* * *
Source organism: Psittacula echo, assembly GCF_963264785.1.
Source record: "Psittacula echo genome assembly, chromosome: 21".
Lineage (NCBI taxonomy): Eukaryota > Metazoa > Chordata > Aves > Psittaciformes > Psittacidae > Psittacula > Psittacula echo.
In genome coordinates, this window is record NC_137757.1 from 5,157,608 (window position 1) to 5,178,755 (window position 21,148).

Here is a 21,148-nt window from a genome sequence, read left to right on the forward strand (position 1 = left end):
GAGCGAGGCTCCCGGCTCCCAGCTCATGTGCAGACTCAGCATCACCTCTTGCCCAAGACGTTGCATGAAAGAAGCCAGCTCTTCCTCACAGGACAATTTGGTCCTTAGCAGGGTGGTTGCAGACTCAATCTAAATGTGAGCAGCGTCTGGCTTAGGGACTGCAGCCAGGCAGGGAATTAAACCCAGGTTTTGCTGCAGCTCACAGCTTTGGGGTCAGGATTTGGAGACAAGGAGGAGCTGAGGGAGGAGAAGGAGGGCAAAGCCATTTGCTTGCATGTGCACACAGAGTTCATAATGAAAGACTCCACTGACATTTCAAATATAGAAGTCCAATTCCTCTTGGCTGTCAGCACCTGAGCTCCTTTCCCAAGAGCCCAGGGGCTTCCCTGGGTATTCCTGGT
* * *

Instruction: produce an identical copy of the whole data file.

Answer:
Source organism: Psittacula echo, assembly GCF_963264785.1.
Source record: "Psittacula echo genome assembly, chromosome: 21".
Lineage (NCBI taxonomy): Eukaryota > Metazoa > Chordata > Aves > Psittaciformes > Psittacidae > Psittacula > Psittacula echo.
In genome coordinates, this window is record NC_137757.1 from 5,157,608 (window position 1) to 5,178,755 (window position 21,148).

Here is a 21,148-nt window from a genome sequence, read left to right on the forward strand (position 1 = left end):
GAGCGAGGCTCCCGGCTCCCAGCTCATGTGCAGACTCAGCATCACCTCTTGCCCAAGACGTTGCATGAAAGAAGCCAGCTCTTCCTCACAGGACAATTTGGTCCTTAGCAGGGTGGTTGCAGACTCAATCTAAATGTGAGCAGCGTCTGGCTTAGGGACTGCAGCCAGGCAGGGAATTAAACCCAGGTTTTGCTGCAGCTCACAGCTTTGGGGTCAGGATTTGGAGACAAGGAGGAGCTGAGGGAGGAGAAGGAGGGCAAAGCCATTTGCTTGCATGTGCACACAGAGTTCATAATGAAAGACTCCACTGACATTTCAAATATAGAAGTCCAATTCCTCTTGGCTGTCAGCACCTGAGCTCCTTTCCCAAGAGCCCAGGGGCTTCCCTGGGTATTCCTGGT